Time's May 25, 2009 cover story, “The Way We’ll Work” describes the parameters of the new economy as “a more flexible, more freelance, more collaborative and far less secure work world.” Among the values and abilities for navigating within it the article cites striking a balance between “doing well and doing good,” an more independent-minded approach to career advancement to replace the “corporate ladder” that often rewarded allegiance to the company over integrity, collaborating with co-workers with increasing diversity - including older people working long past conventional retirement age alongside and taking direction from Gen X - and environmental sustainability. For people currently out of work, or facing unemployement anytime soon, even the most forward-thinking attitude can easily drown in the fear and stress of right now. Feeling the pinch as well as the pain of current threats is unavoidable, but we cannot allow external events beyond our control to dominate our inner life. And there is good news: the tools each of needs to manage in these troubled waters are the same ones that make us better neighbors and citizens, as well as effective parents and partners. Where the old frameworks emphasized the capacity to sell our product, our service or ourself for maximum profit or personal gain, the emerging one will reward connections with individuals, organizations or communities in ways that reap enduring associational - as well as financial - capital. Being independent-minded about our vision and goals means going beyond reliance on an existing structure upon which to climb higher, focusing instead on creating sets of mutually-beneficial contacts through which we create ever-evolving opportunities.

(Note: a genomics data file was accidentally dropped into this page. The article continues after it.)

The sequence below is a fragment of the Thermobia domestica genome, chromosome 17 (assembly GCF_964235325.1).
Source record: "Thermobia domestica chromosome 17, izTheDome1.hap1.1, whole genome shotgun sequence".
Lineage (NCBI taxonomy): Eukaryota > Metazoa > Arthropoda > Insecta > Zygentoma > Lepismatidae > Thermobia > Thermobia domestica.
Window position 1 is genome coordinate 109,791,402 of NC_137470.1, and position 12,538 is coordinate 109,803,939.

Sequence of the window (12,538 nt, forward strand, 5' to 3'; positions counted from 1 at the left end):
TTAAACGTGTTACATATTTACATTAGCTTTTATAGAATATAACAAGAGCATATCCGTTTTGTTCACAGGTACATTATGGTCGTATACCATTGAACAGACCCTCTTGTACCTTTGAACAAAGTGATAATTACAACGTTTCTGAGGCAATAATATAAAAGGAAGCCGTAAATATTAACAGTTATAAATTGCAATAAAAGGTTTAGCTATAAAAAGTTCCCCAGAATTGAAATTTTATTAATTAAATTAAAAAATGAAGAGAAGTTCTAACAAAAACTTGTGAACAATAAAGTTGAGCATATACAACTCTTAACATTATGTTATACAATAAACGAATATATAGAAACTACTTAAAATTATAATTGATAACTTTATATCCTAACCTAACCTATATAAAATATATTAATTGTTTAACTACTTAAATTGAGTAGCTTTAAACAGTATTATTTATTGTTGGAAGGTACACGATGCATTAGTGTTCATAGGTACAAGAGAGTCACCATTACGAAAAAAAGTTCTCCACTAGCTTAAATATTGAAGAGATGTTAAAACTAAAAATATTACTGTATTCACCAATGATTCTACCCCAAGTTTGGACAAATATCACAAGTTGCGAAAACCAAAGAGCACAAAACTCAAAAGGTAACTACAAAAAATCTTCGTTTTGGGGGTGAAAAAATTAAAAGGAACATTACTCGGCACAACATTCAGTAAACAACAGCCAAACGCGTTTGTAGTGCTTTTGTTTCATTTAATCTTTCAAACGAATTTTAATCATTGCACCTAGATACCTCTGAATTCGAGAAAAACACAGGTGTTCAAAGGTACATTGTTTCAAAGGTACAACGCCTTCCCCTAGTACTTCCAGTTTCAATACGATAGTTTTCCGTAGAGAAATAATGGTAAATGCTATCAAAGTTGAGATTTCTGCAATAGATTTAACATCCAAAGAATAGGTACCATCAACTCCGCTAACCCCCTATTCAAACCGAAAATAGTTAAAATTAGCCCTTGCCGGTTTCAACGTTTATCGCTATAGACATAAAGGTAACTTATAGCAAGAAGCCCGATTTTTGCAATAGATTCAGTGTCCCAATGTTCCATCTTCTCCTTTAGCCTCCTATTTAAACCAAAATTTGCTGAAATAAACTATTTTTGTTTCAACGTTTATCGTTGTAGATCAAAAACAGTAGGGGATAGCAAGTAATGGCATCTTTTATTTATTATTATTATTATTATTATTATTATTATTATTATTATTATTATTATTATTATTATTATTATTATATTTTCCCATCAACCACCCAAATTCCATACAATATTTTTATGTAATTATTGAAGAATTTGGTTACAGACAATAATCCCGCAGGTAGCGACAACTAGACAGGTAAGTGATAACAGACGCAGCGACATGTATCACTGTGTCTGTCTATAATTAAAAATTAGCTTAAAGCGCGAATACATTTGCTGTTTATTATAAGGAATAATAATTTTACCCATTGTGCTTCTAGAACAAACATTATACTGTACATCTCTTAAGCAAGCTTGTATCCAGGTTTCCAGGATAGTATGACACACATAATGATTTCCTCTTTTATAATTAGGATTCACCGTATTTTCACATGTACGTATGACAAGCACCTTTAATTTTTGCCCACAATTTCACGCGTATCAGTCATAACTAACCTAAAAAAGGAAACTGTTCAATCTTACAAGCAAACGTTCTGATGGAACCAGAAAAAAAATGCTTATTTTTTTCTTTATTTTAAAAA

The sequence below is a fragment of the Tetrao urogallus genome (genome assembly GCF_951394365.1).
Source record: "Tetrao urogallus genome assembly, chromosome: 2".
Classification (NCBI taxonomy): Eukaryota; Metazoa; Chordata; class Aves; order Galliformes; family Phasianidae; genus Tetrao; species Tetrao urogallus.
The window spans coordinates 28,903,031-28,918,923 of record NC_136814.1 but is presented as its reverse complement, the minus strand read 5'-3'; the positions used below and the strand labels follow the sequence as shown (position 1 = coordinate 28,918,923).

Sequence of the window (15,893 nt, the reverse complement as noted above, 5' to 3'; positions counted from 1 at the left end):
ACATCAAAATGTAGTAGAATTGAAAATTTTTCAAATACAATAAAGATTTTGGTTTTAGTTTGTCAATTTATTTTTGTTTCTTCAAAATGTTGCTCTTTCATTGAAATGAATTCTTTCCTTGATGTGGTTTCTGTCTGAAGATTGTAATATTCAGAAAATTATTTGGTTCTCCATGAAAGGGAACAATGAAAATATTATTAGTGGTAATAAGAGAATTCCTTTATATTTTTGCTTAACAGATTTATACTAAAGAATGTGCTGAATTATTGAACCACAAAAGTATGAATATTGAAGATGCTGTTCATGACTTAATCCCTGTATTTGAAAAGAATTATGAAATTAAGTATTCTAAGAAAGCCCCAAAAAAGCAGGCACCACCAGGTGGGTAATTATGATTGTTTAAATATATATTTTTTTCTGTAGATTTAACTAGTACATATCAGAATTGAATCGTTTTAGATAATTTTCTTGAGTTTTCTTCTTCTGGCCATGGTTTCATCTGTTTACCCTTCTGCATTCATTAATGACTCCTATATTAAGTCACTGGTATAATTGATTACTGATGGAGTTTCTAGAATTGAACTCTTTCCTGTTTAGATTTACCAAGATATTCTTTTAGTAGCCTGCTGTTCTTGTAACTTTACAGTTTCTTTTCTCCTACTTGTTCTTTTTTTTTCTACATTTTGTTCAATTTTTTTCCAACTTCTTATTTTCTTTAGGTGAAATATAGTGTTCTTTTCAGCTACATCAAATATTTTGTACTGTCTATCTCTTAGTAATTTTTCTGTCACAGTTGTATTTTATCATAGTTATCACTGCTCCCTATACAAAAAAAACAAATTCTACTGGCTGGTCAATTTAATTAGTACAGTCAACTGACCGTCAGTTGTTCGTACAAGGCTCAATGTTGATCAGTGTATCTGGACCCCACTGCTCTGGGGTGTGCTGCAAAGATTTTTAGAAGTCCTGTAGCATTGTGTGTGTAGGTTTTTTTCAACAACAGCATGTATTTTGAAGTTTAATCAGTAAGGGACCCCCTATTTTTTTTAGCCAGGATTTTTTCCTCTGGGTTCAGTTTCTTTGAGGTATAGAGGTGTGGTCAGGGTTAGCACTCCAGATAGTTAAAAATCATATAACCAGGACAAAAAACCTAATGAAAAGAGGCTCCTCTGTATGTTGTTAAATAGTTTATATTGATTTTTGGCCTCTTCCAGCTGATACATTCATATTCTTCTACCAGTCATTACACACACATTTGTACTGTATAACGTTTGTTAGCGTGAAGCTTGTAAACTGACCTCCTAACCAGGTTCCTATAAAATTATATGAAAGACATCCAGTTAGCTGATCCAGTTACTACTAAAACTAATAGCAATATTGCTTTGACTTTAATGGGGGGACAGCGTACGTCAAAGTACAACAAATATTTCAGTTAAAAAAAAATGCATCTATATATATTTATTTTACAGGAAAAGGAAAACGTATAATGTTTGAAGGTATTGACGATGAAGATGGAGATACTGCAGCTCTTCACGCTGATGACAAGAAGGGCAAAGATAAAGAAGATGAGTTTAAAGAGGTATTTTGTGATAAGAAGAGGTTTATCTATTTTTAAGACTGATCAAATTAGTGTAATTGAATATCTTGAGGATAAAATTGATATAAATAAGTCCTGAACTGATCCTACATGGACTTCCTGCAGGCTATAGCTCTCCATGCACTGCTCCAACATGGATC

Here is another way to see the challenges of this paradigm shift: we can create a future in which making a living is intimately bound up with making a life.